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Yesterday and today were incredibly competitive practices which is the way you get better. It does a couple things. It shows me these guys are still completely motivated to reach their potential and they're excited to play again. You kind of expect that out of this age group. People forget they're still young people developing. They're still kids and we're teaching them and they're learning. We're excited about the challenge we have on Thursday night in Boulder at Folsom Field. A place when I was a little boy, from 6-12, I ran around, my dad coached there. I know that place intimately. I love playing there and we're going there to compete as hard as we can. Our goal is to win and our guys are excited about the opportunity. Colorado has had a great year and they're doing great things offensively and defensively. They're incredibly balanced. It's going to be tough. It's a night game. They'll have their student body there, crowded and they're excited about their program. I think we'll rise up and play well.
On living in Boulder as a kid:
I was 6-11 or 12. My dad spent six years at Colorado then came to UCLA for a year before we went to the University of Washington. I was there for a lot of games and ran around that practice field. I know it real well. It's where I got my start in college football. Actually we were at Stanford before that. So my family has hit Stanford, Colorado, UCLA and Washington. We've done pretty well in the Pac-12, Pac-8, Pac-10.
On if there is a renewed energy during the bye week:
Our team, if you've been around it, they come out here with a lot of energy and they're resilient. But yes, there has been a little spike. It's fun to be around. They want to get better. They are able to put the past behind and get to the next challenge.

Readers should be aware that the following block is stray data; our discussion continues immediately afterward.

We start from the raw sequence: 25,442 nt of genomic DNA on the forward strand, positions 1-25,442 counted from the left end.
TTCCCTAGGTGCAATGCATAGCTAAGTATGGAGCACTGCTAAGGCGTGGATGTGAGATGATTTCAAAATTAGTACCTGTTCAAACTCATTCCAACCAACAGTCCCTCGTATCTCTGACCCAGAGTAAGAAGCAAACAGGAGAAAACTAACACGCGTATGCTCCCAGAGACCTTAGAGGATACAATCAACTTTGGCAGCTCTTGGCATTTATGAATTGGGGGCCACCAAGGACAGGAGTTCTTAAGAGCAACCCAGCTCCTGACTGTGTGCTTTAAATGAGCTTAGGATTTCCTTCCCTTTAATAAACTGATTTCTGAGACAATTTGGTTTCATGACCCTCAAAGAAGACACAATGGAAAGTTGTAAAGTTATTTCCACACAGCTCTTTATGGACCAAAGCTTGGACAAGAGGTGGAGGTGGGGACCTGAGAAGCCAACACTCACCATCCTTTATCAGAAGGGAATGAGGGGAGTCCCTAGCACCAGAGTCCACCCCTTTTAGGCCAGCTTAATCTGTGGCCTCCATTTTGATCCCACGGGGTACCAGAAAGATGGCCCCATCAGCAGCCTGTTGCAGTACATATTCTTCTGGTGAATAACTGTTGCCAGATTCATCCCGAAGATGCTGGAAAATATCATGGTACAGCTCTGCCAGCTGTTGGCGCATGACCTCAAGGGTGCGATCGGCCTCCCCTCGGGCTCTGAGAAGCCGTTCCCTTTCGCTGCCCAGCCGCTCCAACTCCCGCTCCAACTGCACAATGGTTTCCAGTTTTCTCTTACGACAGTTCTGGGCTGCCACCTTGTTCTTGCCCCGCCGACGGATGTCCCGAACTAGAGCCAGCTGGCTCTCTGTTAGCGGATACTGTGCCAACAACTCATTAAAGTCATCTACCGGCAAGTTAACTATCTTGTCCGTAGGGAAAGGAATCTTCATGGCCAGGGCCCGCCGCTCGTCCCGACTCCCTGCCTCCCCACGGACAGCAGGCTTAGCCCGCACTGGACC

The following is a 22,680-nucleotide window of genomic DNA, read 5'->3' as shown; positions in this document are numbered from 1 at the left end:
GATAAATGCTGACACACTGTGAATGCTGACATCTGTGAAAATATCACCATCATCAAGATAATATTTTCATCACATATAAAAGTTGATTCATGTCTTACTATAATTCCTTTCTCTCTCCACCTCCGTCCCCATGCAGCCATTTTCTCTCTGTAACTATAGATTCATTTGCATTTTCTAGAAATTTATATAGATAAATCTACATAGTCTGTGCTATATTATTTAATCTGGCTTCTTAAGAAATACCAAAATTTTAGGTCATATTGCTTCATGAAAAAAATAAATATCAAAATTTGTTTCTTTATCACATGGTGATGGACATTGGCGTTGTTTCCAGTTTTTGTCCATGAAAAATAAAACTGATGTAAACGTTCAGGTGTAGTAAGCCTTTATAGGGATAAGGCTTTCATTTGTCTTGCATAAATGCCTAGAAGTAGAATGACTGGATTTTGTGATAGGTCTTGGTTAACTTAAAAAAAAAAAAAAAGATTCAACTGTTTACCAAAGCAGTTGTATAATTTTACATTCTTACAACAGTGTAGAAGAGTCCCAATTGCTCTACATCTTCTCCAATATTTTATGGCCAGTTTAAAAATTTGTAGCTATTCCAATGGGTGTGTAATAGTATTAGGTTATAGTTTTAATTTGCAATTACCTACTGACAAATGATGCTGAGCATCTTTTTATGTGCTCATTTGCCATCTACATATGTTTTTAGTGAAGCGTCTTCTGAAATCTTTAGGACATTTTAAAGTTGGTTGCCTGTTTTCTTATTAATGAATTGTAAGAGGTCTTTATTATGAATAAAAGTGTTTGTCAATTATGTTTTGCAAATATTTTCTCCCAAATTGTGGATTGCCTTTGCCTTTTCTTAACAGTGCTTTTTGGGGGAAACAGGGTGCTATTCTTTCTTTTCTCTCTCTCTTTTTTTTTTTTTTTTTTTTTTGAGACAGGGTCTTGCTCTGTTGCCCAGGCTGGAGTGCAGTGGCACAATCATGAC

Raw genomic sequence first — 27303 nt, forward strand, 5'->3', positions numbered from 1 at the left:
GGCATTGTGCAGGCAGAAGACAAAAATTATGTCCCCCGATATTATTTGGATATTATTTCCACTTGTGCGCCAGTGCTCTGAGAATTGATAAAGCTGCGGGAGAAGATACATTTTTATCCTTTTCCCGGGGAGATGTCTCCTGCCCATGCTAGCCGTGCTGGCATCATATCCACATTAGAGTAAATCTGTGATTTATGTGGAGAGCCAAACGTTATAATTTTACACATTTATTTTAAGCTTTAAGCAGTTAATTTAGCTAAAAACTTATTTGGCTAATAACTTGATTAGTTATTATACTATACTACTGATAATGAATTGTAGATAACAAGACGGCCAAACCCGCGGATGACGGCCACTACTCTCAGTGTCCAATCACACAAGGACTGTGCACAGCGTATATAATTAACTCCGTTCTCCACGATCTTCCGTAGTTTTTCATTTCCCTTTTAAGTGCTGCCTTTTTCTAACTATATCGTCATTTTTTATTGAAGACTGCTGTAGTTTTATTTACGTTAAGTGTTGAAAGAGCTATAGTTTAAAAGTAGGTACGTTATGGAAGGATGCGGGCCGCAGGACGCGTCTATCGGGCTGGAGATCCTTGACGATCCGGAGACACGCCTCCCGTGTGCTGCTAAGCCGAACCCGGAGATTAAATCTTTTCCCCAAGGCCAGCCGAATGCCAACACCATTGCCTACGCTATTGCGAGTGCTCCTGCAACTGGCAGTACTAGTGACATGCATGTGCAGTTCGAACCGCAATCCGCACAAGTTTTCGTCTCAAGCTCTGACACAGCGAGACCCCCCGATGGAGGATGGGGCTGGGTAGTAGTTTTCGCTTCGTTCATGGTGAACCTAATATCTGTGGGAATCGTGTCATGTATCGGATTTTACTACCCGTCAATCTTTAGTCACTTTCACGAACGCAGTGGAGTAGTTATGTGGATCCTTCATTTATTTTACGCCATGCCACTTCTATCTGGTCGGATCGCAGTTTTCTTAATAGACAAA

On if that's unique to this team:
I don't know what other colleges are like. I can't remember if that's what we were like when I was in college, but I know that's what this time is like.
On Colorado's experience:
I think about the seven underclassmen we lost. Can you imagine if we had Caleb, Myles, Alex, Kenny Clark, Duarte, Paul Perkins. Our guys unfortunately for us moved on to the NFL. Sometimes you deal with that when you have success. It sure would be nice to have seniors playing. It certainly helps them. The more they play together in the same system, the better they do because they're talented young men and coached well.
On preparing for early departures:
It's hard for recruiting because they haven't come in yet. When they've been here, you maybe have a feel but its hard to get anything definitive. It's a challenge, but not like basketball. That's more challenging. You go out and recruit the best for your program and hope they make the right decision. Ultimately what our goal is, is to prepare these young men for the rest of their lives and if its football, we want to get them to where they want to be.
On recruiting offensive lineman:
You have to. Its a cliche but you have to win the line of scrimmage and win football games. It forces you to recruit offensive and defensive lineman and stockpile those guys. We've had injuries, as other teams had. We have to oversign at that position. You only get so many scholarships a year so you undersign at other spots. We're recruiting offensive line hard and want more depth. You'll miss on some guys and hit on some guys you didn't know they were going to be as good. Kolton Miller is a good example.
On if they're shifting to a different type of lineman recruit: